Caitlin MacNeal

Caitlin MacNeal is a News Writer based in Washington, D.C. Before joining TPM, Caitlin interned and wrote for the Huffington Post, the Sunlight Foundation and Slate. She is a graduate of Georgetown University.

Articles by Caitlin

After repeatedly defending his brother, President George W. Bush, former Florida Gov. Jeb Bush (R) took an opportunity on Monday night to criticize how former President Bill Clinton addressed Osama bin Laden and the threat posed by al Qaeda.

On Fox News Monday night, Sean Hannity played an audio clip for Bush in which Clinton discussed that the U.S. could not take bin Laden when he was released by the Sudanese government in 1996 because bin Laden had not committed a crime against America, although he had made his intentions known.

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After Donald Trump repeatedly suggested that President George W. Bush was responsible for the Sept. 11, 2001 terrorist attacks, the hosts of "Fox and Friends" on Monday morning proposed that the real estate mogul instead target President Bill Clinton.

Co-host Brian Kilmeade told Trump that he should be "madder" at Clinton "for not taking a legitimate shot at somebody who declared war on us in the '90s."

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Rep. Trey Gowdy (R-SC), the chair of the House Select Committee on Benghazi, said over the weekend that the accusations that his investigation is merely a partisan attack on Hillary Clinton have weighed on him.

"I would say in some ways these have been among the worst weeks of my life," Gowdy told Politico in an interview published on Sunday night. "Attacks on your character, attacks on your motives, are 1,000-times worse than anything you can do to anybody physically — at least it is for me."

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During a discussion on the new tiff between Donald Trump and former Florida Gov. Jeb Bush (R) over the Sept. 11 terrorist attacks and President George W. Bush, Republican presidential candidate Ben Carson defended his own comments about the aftermath of 9/11.

During the September Republican presidential debate, Carson said that the moderate Arab states would have turned over Osama Bin Laden in two weeks if the U.S. had declared its intention to become energy independent.

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Sen. Bernie Sanders (I-VT) may have pulled ahead of Hillary Clinton in the New Hampshire polls in September, but the former secretary of state closed the gap again after the first Democratic presidential debate, according to a poll released on Friday by Suffolk University and the Boston Globe.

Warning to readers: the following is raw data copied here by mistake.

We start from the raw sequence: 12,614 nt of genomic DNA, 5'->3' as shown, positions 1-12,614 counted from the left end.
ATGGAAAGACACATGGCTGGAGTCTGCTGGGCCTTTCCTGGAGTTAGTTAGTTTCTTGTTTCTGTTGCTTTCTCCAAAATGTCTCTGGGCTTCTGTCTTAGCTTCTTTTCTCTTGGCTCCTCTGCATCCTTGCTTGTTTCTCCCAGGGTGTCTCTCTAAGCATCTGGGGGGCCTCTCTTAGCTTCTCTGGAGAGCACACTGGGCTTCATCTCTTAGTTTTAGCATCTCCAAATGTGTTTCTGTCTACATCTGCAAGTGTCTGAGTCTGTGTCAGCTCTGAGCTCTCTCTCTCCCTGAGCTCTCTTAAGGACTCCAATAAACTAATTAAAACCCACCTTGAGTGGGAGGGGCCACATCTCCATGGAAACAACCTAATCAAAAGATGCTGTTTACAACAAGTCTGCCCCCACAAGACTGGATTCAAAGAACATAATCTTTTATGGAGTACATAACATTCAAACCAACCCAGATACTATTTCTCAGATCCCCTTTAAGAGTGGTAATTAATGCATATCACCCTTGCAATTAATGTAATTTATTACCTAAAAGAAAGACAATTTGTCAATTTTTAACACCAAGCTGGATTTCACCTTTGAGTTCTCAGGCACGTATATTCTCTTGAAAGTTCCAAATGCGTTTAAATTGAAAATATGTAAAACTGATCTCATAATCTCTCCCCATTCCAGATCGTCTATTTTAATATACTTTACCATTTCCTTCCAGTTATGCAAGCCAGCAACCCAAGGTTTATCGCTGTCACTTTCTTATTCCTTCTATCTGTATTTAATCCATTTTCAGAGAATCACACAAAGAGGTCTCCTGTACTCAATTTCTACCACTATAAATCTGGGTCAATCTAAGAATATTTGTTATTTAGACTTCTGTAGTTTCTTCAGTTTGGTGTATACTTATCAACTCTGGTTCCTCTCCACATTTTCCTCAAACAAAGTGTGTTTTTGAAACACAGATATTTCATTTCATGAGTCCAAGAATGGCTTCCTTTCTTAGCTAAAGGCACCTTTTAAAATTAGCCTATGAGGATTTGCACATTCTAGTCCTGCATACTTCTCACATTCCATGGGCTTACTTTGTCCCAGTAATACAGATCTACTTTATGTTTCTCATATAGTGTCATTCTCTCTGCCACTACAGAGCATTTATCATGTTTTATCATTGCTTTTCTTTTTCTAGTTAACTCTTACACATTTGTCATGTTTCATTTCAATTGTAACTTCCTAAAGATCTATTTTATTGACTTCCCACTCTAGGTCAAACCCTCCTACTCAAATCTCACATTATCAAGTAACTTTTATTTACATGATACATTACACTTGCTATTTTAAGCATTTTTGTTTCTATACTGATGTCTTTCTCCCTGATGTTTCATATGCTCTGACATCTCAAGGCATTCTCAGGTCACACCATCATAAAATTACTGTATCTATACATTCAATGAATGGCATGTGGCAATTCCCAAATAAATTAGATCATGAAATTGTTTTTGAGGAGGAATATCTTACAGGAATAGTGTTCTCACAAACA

Among likely Democratic primary voters in New Hampshire surveyed following the debate, 37 percent favored Clinton and 35 percent favored Sanders. And among voters who tuned into the debate, Clinton led Sanders by five points.

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A vice chairman at the Democratic National Committee on Thursday accused the committee's chair, Rep. Debbie Wasserman Schultz (D-FL), of lying about another official at the DNC, escalating a public tiff between Wasserman Schultz and two DNC vice chairs over the number of Democratic presidential debates sanctioned by the party.

R.T. Rybak, a DNC vice chairman and former Minneapolis mayor, told the New York Times that Wasserman Schultz made statements about another DNC vice chair, Rep. Tulsi Gabbard (D-HI) that are "flat-out not true," and he questioned whether the chair "can lead this party."

Democratic officials have been at odds for a while over the number of DNC-sanctioned presidential debates. The committee has permitted the candidates to participate in six debates despite calls from Sen. Bernie Sanders (I-VT) and former Maryland Gov. Martin O'Malley (D) for more debates.

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Carly Fiorina on Thursday called out a voter who complained to her during a campaign event in Iowa that Muslims are "raising heck" and should leave the country.

"The Muslims are really raising heck right now,” the event attendee told Fiorina, according to video recorded by CNN. "They want to change our whole country to suit them. If they don’t like the United States, get out of here. Take your camel and beat it!"

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This post has been updated.

After threatening to boycott the nest Republican presidential debate held by CNBC, Donald Trump said on Friday morning that the network had agreed to limit the debate to two hours.

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